When can I claim Medicare benefits?
If you are not already collecting Social Security at 65, you must enroll for Medicare around your 65th birthday if you want Medicare health coverage—and it’s a good idea to start the process three months before the big date. If you don’t enroll when you turn 65, it could result in penalties, so make sure you understand your enrollment deadlines and coverage options. There’s no need to re-enroll each year, but you can review and make changes to your plan.
How do I enroll in Medicare?
If you are not enrolled automatically, you may sign up for Medicare Parts A and B during the following time periods:
  • Initial Enrollment Period: When you are first eligible for Medicare, you have a seven-month period to sign up. This seven-month period begins three months before your 65th birthday, includes the month you turn 65, and ends three months after you turn 65.
  • General Enrollment Period: If you miss your Initial Enrollment Period, you can sign up from January 1 through March 31 of each year. Your coverage would then begin July 1. Late enrollment may result in your having to pay a higher premium.
  • Special Enrollment Period: If you or your spouse (or family member if you are disabled) is currently working and covered by a health insurance through an employer or union, you will have a Special Enrollment Period when your coverage ends.
     
What if I keep working when I turn 65?
If you or your spouse (or family member if you are disabled) is currently working and covered by health insurance through an employer or union, you will be eligible for the Special Enrollment Period described above when that coverage ends.
The ABCs of Medicare
A variety of options let you tailor Medicare to your needs.
Medicare Parts A and B together form what’s known as traditional Medicare. Parts C and D can increase the amount of your coverage or reduce costs.
Additionally it’s important to note what services are covered by each in terms of your personal health needs. For example, some plans cover only limited dental, vision and long-term care needs.
The following brief descriptions outline basic costs and coverage provided by Medicare Parts A through D:
  • Part A is hospital coverage. It pays for inpatient hospital and nursing home care, home healthcare services and hospice care. There is an annual deductible ($1,364 in 2019) that is adjusted each year. Anyone who has worked for at least 10 years and paid payroll taxes qualifies for Part A, and people who do not qualify have the option to purchase Part A benefits.
  • Part B is medical insurance. It pays for doctor visits, routine exams and other services and supplies not covered by Part A. There is a monthly premium for Part B ($135.50 in 2019, or higher, depending on your income). It’s typically deducted from your Social Security benefits, if you are already receiving Social Security. There is also an annual Part B deductible, which is $185 per year in 2019. If you aren’t already receiving Social Security, this will be charged to you as a separate premium.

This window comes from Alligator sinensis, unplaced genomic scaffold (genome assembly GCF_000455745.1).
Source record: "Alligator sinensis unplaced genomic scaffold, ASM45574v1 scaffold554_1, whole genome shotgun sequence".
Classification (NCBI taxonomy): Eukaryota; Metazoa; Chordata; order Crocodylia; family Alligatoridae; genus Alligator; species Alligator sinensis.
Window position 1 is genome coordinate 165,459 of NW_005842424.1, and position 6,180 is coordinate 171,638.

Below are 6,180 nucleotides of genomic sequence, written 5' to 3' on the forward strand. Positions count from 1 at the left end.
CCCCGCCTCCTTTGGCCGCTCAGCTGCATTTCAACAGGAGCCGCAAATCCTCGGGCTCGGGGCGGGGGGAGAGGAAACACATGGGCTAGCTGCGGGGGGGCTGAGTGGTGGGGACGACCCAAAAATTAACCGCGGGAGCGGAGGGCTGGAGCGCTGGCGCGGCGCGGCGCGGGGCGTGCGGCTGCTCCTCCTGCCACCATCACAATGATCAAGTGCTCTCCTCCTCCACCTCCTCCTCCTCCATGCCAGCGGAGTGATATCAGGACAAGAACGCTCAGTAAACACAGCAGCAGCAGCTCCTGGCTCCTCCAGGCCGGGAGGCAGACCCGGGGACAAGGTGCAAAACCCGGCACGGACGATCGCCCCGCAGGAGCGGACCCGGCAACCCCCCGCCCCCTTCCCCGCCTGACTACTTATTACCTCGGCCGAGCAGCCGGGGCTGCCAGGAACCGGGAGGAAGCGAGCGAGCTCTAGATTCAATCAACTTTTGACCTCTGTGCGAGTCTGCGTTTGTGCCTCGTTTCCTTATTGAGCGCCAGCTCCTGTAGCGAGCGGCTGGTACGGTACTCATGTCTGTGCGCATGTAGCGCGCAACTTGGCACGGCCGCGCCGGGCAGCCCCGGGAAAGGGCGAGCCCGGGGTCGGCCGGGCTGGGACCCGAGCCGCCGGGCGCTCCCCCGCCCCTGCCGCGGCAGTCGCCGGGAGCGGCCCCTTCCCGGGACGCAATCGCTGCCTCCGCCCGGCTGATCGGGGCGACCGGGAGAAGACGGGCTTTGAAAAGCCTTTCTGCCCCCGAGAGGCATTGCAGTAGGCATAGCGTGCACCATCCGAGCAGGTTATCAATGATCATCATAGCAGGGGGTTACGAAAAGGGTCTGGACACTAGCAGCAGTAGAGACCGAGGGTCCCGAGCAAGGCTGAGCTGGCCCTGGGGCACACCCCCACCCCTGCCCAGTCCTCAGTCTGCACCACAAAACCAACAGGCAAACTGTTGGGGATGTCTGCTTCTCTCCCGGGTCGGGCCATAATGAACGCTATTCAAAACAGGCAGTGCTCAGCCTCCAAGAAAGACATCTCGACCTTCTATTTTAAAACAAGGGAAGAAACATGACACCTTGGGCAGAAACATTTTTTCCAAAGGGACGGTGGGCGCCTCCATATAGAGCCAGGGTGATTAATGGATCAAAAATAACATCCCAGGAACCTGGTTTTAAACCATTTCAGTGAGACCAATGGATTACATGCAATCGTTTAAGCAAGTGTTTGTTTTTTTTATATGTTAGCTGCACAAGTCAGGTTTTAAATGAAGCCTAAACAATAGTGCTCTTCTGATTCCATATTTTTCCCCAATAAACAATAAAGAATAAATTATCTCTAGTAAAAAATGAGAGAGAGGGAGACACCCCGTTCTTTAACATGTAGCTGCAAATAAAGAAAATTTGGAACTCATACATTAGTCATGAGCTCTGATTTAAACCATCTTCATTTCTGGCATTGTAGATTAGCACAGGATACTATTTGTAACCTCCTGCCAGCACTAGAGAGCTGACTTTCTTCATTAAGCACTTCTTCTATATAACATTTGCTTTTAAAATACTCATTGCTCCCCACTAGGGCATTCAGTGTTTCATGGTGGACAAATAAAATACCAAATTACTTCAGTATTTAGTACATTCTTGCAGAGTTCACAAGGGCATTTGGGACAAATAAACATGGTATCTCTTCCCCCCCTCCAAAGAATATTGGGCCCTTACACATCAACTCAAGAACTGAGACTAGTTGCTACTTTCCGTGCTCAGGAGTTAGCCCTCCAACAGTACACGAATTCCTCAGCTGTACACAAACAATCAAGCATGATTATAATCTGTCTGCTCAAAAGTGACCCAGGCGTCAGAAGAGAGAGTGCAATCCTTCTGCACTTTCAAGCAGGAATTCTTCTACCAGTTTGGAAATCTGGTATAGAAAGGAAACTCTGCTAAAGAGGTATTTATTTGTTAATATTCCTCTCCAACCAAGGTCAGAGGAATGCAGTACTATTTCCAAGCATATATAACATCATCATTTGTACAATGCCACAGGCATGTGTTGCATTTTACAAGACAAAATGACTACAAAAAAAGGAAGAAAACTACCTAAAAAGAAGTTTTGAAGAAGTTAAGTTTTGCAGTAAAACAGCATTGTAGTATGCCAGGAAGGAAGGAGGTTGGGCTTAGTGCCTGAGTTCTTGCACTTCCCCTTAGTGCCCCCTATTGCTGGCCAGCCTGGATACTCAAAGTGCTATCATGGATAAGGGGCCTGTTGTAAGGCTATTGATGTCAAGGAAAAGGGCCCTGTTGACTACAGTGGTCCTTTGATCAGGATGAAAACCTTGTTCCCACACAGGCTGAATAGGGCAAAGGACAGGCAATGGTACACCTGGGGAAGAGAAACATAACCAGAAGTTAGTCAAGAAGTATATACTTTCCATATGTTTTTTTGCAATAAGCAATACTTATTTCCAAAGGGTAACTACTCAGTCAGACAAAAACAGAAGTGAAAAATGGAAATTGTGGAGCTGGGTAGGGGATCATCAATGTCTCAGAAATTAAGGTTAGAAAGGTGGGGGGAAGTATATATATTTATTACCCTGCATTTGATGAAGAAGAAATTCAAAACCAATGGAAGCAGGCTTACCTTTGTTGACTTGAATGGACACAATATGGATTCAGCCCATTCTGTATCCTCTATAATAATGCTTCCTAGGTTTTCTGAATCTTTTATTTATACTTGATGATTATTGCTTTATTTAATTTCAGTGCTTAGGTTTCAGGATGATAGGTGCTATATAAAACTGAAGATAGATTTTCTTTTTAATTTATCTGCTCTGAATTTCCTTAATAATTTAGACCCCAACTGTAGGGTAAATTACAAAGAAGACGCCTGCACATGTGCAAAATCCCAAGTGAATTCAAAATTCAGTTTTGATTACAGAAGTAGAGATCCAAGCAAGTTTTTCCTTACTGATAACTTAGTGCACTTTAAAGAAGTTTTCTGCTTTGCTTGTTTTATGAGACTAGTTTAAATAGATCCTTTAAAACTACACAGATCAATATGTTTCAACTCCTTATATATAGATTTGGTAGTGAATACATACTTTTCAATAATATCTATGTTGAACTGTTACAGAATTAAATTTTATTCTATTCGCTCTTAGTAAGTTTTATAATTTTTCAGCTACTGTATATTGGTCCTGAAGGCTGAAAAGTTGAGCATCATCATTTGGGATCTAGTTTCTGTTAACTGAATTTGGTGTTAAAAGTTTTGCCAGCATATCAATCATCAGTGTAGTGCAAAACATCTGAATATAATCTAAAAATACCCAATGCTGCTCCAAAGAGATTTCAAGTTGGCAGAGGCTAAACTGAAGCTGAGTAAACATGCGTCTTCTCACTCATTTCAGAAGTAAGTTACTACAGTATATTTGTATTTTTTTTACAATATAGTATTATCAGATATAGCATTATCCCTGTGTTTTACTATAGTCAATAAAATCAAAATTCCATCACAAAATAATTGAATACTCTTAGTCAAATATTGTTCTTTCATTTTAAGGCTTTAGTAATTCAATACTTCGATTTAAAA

• Part C plans are also known as Medicare Advantage plans. These are federally approved policies you can purchase from private insurers as an alternative to traditional Medicare Parts A and B Advantage plans offer, at minimum, the same coverage offered by traditional Medicare, as well as some additional benefits such as vision, hearing, dental or drug coverage. Most have low to no deductibles, and monthly premiums depend on the type of plan you choose.
  • Part D is prescription drug coverage that’s federally approved and offered through private insurers, with some plans offering enhanced benefits and options. Part D plans are set up to share the cost of drugs until you reach your annual limit. You can add Part D coverage to traditional Medicare or a Part C Medicare Advantage plan, although some Medicare Advantage plans already include prescription coverage. Monthly premiums vary by plan, but it’s typically more cost effective to enroll as soon as you are eligible for Medicare. Otherwise, your premiums may be higher, and you may pay a penalty.
     
Aside from Medicare, you may want to consider supplemental insurance, also known as Medigap coverage. Offered by private insurers, these plans are designed to help cover medical expenses that traditional Medicare does not. Anyone enrolled in Parts A and B is eligible to enroll in a Medigap plan.
Medicare publishes a guide every year with more information. Put it at the top of your must-read list when you turn 64 years old—it’s an investment in your future.
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1 Social Security Basic Facts, Social Security Administration, June 2019, https://www.ssa.gov/news/press/factsheets/basicfact-alt.pdf
2 Source: Social Security Resource Center, AARP, 2018